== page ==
October 2001 // Volume 39 // Number 5 // Research in Brief // 5RIB3

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Factors Influencing Adoption of Extension Technology: The Case of PowerPay Debt Reduction Software

The case study reported here surveyed users of the PowerPay Debt Reduction software to examine factors that influence the adoption of technology developed by Extension to expedite the transfer of ideas or applications. Respondents were classified into sectors labeled Extension, Military, or Business users. Each of these client segments rated "ease of use" and "product quality" as the major influences on their decision to acquire the software. The "cost of software" was a greater influence for the Business sector, while "administrative attitudes" were more of a factor in Extension and the Military.

F. Dean Miner, Jr.
Agriculture Extension Agent
Internet Address: deanm@ext.usu.edu

Judy L. Harris
Family Life Extension Agent
Internet Address: judyh@ext.usu.edu

Utah State University Extension
Provo, Utah


Numerous computer programs have been developed by Extension professionals to leverage their ability to expedite the transfer of new ideas or applications. An example of this approach is the WEEDS 2.0 expert system (Callihan, Dobbins, & Carson, 1993). This type of tool may be designed for use by both other professionals and their clientele. This article reports the results of an evaluation survey of an Extension software product in an effort to determine some of the factors that may influence the adoption of such technology by their intended audiences.


In 1993, Utah State University released the PowerPay Debt Reduction Software. This product was designed for financial counselors, advisors, and educators. The software enabled these facilitators to personalize the debt reduction options of their clients and offered previously unavailable details in a very rapid fashion. The software was adopted by several state Extension systems and by dozens of private/public financial counselors and was incorporated into several family support programs within the United States military.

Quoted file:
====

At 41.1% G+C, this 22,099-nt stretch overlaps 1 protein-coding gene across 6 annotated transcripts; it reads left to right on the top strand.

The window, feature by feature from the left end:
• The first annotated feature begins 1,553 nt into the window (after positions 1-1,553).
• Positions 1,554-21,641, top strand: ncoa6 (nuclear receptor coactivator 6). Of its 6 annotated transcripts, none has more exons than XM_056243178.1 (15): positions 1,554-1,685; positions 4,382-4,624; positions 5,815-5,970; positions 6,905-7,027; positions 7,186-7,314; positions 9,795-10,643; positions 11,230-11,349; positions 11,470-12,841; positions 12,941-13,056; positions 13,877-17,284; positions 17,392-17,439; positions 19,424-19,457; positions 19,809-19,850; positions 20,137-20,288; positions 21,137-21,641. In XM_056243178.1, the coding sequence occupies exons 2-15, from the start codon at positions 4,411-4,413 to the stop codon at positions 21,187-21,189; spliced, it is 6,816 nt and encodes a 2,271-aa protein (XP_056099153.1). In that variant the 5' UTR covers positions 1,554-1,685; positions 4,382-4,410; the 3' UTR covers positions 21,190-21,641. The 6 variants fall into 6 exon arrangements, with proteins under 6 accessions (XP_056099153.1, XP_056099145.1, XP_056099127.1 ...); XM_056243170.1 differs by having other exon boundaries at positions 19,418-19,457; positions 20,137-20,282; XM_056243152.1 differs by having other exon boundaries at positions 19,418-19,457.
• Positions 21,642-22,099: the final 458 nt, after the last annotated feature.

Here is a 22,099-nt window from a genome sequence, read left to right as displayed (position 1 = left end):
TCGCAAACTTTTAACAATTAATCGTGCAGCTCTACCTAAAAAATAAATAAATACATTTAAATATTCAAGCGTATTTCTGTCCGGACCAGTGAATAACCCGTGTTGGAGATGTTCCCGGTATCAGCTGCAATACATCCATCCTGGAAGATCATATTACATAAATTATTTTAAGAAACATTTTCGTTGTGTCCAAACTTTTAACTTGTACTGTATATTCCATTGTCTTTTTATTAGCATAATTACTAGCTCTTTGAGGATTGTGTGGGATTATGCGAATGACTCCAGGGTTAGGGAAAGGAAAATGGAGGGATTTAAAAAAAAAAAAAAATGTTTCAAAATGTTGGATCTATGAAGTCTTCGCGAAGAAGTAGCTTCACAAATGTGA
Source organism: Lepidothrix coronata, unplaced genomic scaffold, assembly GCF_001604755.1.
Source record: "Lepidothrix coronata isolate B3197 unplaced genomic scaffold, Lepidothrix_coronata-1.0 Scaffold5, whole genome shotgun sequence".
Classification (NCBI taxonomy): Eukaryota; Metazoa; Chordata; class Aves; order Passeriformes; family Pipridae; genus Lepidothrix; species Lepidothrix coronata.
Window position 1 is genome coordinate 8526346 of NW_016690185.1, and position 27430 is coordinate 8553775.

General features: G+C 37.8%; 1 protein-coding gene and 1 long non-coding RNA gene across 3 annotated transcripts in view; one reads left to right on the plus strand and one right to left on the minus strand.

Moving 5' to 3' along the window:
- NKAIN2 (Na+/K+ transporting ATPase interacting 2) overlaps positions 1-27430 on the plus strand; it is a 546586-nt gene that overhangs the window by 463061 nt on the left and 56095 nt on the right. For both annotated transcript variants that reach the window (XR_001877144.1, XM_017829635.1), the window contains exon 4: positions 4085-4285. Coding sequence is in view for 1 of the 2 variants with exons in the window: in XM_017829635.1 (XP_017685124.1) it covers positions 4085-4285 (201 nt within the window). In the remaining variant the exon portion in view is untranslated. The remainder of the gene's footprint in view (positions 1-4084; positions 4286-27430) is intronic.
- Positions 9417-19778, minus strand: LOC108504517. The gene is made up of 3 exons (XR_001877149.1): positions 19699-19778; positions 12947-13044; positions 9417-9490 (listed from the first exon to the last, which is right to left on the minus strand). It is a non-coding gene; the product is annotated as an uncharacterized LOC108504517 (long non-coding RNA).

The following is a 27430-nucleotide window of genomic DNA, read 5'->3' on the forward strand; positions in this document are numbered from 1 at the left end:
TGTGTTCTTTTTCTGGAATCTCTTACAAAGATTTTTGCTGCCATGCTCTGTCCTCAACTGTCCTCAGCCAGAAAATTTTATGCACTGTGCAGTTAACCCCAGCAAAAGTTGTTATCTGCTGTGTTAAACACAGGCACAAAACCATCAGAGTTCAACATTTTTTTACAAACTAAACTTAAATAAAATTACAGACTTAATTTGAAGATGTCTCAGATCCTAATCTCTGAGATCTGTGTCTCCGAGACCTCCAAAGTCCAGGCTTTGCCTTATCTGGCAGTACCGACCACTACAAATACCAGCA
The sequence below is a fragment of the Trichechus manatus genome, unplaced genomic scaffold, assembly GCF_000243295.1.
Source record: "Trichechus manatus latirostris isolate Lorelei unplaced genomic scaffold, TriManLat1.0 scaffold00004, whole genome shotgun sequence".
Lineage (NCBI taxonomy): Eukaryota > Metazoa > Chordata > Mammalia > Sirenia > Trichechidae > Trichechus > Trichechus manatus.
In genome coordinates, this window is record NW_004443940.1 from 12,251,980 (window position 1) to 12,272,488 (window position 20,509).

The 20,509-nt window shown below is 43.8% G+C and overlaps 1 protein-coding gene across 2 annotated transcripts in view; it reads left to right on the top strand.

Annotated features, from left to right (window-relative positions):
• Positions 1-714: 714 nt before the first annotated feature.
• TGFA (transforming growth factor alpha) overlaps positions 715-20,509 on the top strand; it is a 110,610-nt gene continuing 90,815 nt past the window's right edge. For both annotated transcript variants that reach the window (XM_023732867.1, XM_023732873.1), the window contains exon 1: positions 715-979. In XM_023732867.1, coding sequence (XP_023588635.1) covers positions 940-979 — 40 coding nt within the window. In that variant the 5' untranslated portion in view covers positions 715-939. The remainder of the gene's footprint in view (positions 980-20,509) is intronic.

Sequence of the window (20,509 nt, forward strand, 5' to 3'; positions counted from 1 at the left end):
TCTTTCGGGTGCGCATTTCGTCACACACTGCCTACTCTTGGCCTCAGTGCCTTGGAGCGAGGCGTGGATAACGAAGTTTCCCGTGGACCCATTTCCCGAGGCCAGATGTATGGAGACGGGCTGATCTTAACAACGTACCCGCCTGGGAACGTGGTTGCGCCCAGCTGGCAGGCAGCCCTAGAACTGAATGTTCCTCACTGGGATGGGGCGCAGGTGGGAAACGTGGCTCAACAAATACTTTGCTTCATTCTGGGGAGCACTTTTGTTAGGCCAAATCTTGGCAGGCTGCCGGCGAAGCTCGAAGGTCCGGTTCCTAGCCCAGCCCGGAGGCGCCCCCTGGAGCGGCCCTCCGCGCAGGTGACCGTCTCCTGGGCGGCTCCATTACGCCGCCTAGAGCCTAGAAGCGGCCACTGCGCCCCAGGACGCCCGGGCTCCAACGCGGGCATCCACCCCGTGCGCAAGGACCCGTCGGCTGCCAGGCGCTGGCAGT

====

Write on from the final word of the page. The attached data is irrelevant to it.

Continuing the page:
In 1999, the software was improved and upgraded to version 4.0 for Windows. In June of that year, an announcement of the upgrade was sent to every owner of record of the previous DOS version of the software. Each owner also received an evaluation survey asking about his or her use of the software. Those owners who had purchased site licenses that allowed multiple users were asked to forward the survey to others within their organization who had used the software.

Users of the software were asked to evaluate eight factors that may have influenced their adoption of the PowerPay software (Table 1). Four of the factors dealt with the general quality of the software. Users were asked to consider the influence of the following factors in their decision to acquire the PowerPay software:

a) Product cost,
b) Ease of use,
c) Availability of alternative products, and
d) Product quality.

Each factor was rated as being a (1) strong or (2) slight barrier to adoption; (3) not a factor in adoption of the product; or having (4) encouraged adoption or (5) strongly encouraged adoption.

The four other factors listed in the survey addressed organizational attitudes toward adoption of technology. The developers of the software speculated that large organizations like Extension were influenced by other issues beyond general product quality. For example:

e) Would a state Extension service be less likely to use a software product from another university than one developed in-house?
f) Would the ability to personalize printouts from the software with the local institution's name make it more likely to be adopted?
g) How important is the relevance of the software to institutional goals and objectives?
h) In large organizations, how influential is the attitude of supervisors or administrators on technology adoption?

The survey recipients were asked to evaluate these factors in the same manner as the others.

Table 1
Survey Form for Factors Influencing the Adoption of PowerPay

Table One: Survey Form showing a five-point rating scale